So, as an active user of Windows 8.1 and an active disliker for Windows 8.1’s context-blowing metro tile pop-ups, I’ve been waiting for this – Windows 10. I noticed MS started to distribute preview version earlier this week, but sadly though, I hardly had time for upgrading to Windows 10, until now. After this weekend’s weekly feasting of fried chickens, I remembered the news and started backing up my disks. Well, it’s a start of new year, so I just kinda wanted a “fresh” environment.
So here, I am going to list up applications that I would like to keep in new environment, just not to forget anything (or if anyone might find this useful…).
- Chrome -Classic
- VLC – Classic video player
- foobar2000 – a lightweight freeware audio player, highly customizable
- Atom – Chromium-based text editor with great deal of extensibility, although I need to be a bit more careful with setting up this time to prevent all the stumbles I had to go through to install various packages… Anyway, this editor supports a variety of programming languages and various add-ons, although it’s very good at producing web-based applications, it seems a bit heavy for non-browser dependent development.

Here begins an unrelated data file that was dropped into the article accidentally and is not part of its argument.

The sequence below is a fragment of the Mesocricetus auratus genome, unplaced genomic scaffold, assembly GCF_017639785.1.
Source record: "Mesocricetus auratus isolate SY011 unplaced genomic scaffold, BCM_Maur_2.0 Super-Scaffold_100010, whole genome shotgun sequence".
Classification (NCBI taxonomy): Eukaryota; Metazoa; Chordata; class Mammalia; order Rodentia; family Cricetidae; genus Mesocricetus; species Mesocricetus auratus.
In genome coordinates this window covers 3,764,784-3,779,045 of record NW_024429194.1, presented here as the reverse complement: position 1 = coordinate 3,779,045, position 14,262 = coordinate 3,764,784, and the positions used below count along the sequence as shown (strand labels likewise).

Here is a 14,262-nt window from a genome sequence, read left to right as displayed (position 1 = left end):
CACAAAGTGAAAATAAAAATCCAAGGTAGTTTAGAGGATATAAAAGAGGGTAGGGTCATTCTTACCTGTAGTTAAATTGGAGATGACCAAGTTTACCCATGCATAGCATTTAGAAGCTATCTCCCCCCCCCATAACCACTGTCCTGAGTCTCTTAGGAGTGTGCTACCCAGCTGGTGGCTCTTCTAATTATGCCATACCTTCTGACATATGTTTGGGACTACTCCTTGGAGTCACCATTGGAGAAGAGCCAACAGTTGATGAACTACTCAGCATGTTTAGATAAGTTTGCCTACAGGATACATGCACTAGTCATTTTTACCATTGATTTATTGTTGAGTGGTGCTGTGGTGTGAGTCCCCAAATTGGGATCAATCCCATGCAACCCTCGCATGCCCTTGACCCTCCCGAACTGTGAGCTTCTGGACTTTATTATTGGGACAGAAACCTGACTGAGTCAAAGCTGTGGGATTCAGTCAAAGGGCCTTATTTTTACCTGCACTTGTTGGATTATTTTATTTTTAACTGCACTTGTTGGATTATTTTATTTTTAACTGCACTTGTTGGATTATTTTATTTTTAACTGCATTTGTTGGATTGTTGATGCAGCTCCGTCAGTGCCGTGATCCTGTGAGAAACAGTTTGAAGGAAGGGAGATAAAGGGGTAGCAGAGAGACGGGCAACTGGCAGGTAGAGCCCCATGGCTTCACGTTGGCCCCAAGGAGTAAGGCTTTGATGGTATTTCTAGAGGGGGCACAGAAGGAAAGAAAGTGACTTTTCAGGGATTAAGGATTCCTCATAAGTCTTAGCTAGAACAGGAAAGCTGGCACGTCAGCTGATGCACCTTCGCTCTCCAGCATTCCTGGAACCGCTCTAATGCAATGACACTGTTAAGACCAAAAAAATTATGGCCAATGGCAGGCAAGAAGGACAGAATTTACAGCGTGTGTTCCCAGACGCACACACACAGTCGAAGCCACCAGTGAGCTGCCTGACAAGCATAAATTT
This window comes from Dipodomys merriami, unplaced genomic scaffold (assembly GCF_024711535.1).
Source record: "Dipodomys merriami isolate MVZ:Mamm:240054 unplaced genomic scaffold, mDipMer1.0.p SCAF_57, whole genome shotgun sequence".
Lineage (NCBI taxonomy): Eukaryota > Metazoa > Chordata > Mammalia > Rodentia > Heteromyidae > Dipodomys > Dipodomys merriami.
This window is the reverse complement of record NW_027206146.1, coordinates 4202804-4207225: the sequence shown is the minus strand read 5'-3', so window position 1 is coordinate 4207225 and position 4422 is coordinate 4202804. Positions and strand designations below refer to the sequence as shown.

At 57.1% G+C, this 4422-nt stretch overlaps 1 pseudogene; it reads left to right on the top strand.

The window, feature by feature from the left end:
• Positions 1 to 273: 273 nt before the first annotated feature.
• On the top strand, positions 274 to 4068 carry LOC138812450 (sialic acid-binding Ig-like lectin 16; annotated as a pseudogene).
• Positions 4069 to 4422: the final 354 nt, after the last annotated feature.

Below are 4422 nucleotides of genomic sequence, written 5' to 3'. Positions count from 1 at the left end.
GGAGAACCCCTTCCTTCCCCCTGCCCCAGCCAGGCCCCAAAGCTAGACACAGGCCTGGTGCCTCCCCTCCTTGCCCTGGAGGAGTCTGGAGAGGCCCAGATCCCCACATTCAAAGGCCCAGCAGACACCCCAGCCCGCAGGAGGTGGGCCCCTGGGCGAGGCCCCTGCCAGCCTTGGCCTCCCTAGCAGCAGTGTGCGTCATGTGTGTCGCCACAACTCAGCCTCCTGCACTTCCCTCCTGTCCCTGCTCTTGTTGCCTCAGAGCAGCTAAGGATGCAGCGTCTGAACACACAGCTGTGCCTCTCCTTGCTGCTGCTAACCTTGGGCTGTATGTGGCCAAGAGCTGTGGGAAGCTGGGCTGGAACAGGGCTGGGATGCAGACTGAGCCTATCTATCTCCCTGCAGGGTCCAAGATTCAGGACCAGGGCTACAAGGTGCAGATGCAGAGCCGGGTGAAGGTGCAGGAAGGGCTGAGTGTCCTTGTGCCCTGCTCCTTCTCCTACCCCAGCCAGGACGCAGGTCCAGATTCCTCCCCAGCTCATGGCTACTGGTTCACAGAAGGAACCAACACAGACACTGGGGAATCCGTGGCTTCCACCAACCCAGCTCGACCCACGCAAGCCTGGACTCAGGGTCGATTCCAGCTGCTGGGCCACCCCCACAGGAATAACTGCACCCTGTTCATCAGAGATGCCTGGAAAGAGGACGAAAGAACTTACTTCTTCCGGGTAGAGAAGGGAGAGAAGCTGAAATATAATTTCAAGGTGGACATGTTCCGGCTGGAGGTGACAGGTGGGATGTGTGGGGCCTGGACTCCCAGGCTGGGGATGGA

- StarUML – a free utility for creating UML or generating code from the diagram.
- MinGW – I’ve been using Visual Studio for my main development IDE. I really liked those functionalities that Visual Studio offers, but keeping up with newest C++ standards disappoints me. It’s a bit of shame that after 3 years of announcement of C++11, MSVC is still missing supports for some constexpr. Though most of C++11 features are implemented, I decided to start using more up-to-date with standard compiler, and MinGW gives me that.
- CMake – eh, few projects that I am interested in makes use of this application. It says it’s cross-platform, I guess that’s why.
- Adobe Acrobat Reader – a de facto standard application for reading/editing pdf
- HoneyView – lightweight image viewer optimized for reading comics, supports opening zip file without unziping it, and moving to next folder, etc.
- KakaoTalk – Yes, I’m Korean.
- 7zip – another de facto standard file (de)compressor
- Atlassian SourceTree – great SCM tool supports both git and hg. I use mercurial at work but git has its momentum forward so I wanted to manage both kind of repositories…and this does that!
I guess this is about it. Voilà! A mere 30-minutes long file transfer is done now. If anyone is reading this besides me, thanks for reading. Hope you find something useful!